# Argument where premises cannot all be true

If a valid argument has a false conclusion, then at least one premise must be false. TRUE: A valid argument cannot have all true premises and a false conclusion. So if a valid argument does have a false conclusion, it cannot have all true premises. Thus at least one premise must be false.

## What can an argument with false premises be?

An argument from false premises is a line of reasoning which can lead to wrong results. A false premise is an untrue proposition that forms part of the basis of a logical syllogism. Since the premise (assumption) is not correct, the conclusion drawn may also be wrong.

## Can an argument be valid if a premise is false?

A valid argument can have false premises; and it can have a false conclusion. But if a valid argument has all true premises, then it must have a true conclusion.

## What is the status of an argument whose premises contradict each other and hence Cannot all be true together?

So if your premises are false, your argument is always valid. If your premises contradict, so that they cannot all be true, because if some of them are true, others would not be, then, taken together they are false. So your argument is valid.

## What is an unsound argument?

An unsound argument is either an invalid argument or a valid argument with at least one false premise. Page 20. Some Final Notes on Validity and Soundness. A valid argument preserves truth. That is, if we have a valid argument, and if all of the premises are in fact true, then the conclusion will always be in fact true …

## Can an argument have all true premises and a true conclusion yet not be deductively valid?

If an argument has all true premises and a true conclusion, then it is valid. FALSE: It is possible for an argument to have all true premises and a true conclusion but still be invalid.

## Can an invalid argument have all true premises?

If an argument is invalid, then it must have at least one false premise. If an argument has a conclusion that is certainly false, then the argument must be invalid. If the premises and conclusion are all false, the argument must be invalid. Some invalid arguments have true premises and a true conclusion.

## Can premises be valid?

An argument is valid if the premises and conclusion are related to each other in the right way so that if the premises were true, then the conclusion would have to be true as well.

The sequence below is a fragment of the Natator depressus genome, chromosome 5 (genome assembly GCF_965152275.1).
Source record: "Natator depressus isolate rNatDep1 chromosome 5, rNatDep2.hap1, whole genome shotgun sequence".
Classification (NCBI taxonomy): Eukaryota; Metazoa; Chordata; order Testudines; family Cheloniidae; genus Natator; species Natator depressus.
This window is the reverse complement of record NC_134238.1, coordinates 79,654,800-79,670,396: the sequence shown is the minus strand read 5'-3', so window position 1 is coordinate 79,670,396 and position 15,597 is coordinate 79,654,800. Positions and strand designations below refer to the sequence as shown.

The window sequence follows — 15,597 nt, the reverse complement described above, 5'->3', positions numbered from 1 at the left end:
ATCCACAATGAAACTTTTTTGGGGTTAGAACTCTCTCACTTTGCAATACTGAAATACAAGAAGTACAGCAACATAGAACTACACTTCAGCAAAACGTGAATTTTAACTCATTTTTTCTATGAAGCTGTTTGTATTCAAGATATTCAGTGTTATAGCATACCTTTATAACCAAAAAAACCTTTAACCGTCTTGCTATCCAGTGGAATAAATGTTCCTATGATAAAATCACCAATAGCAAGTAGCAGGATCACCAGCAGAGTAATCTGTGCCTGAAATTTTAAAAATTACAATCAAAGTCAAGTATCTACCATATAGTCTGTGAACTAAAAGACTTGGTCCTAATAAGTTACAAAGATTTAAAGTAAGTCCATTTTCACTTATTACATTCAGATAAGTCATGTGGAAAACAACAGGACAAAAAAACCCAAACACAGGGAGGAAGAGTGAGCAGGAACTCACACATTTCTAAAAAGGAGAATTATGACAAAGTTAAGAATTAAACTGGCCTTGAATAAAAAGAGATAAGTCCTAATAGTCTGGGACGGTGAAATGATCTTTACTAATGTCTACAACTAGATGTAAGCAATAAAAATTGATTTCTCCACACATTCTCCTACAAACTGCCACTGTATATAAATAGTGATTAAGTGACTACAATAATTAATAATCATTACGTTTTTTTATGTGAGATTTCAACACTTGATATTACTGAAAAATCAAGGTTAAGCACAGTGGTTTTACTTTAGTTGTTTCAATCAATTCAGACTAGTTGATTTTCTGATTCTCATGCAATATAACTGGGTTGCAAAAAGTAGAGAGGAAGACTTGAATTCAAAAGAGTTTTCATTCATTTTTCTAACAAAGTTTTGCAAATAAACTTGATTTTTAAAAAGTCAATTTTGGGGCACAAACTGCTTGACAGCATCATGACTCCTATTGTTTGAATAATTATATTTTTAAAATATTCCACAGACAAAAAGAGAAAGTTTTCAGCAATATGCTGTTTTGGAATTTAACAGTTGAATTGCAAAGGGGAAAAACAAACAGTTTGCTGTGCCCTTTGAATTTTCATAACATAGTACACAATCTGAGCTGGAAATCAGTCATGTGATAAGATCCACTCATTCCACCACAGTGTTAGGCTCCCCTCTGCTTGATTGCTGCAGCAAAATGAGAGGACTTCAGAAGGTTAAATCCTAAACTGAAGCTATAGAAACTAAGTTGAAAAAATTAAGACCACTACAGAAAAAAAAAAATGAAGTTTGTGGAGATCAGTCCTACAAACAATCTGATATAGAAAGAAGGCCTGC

## How do you decide whether an arguments premises are true?

A deductive argument is valid when you have the following: If all its premises were true, then its conclusion must be true, by necessity. To determine if an argument is valid or invalid (not valid): First assume that the premises are true, even if they are not; pretend that they are true.

## Are the premises true?

Furthermore, the premises are actually true. (Their truth is, usually, established by some discipline other than logic.) So, that the conclusion is actually true follows by inference from the premises (and NOT because it is known independently of studying the argument).

## What is an Uncogent argument?

A cogent argument is an inductive argument that is both strong and all of its premises are true. An uncogent argument is an inductive argument that is either weak or has at least one false premise.

## Do all arguments have a premise?

All valid arguments have at least one false premise. An argument is a set of statements where some of the statements, called the premises, are intended to support another, called the conclusion. Logic is the study of methods for evaluating whether the premises of an argument adequately support its conclusion.

## Are all unsound arguments invalid?

All unsound arguments are invalid. A sound argument must have both a valid form and true premises. Valid arguments can be unsound; but they will have false premises. Some valid arguments have true premises and a false conclusion.

## What is the term for valid arguments that have true premises?

A deductive argument is an argument that is intended by the arguer to be deductively valid, that is, to provide a guarantee of the truth of the conclusion provided that the argument’s premises are true.

See also  Are there any philosophers who are weak in mathematics or other formal sciences? And is it possible?

## Which of the following could be true of a valid argument?

Valid: an argument is valid if and only if it is necessary that if all of the premises are true, then the conclusion is true; if all the premises are true, then the conclusion must be true; it is impossible that all the premises are true and the conclusion is false. Invalid: an argument that is not valid.

## Can false premises lead to a true conclusion?

False premises can lead to either a true or a false conclusion even in a valid argument. In these examples, luck rather than logic led to the true conclusion.

## What is an argument with false premises and a true conclusion?

So, an argument with a mixture of true and false premises is still considered to be an argument with false premises–it is false that all of the premises are true. Nevertheless, in these examples, the conclusion is true. Invalidity is a no guarantee of a true conclusion when the premises are false.

## Can an argument have one premise?

A premise is a statement in an argument that provides reason or support for the conclusion. There can be one or many premises in a single argument. A conclusion is a statement in an argument that indicates of what the arguer is trying to convince the reader/listener.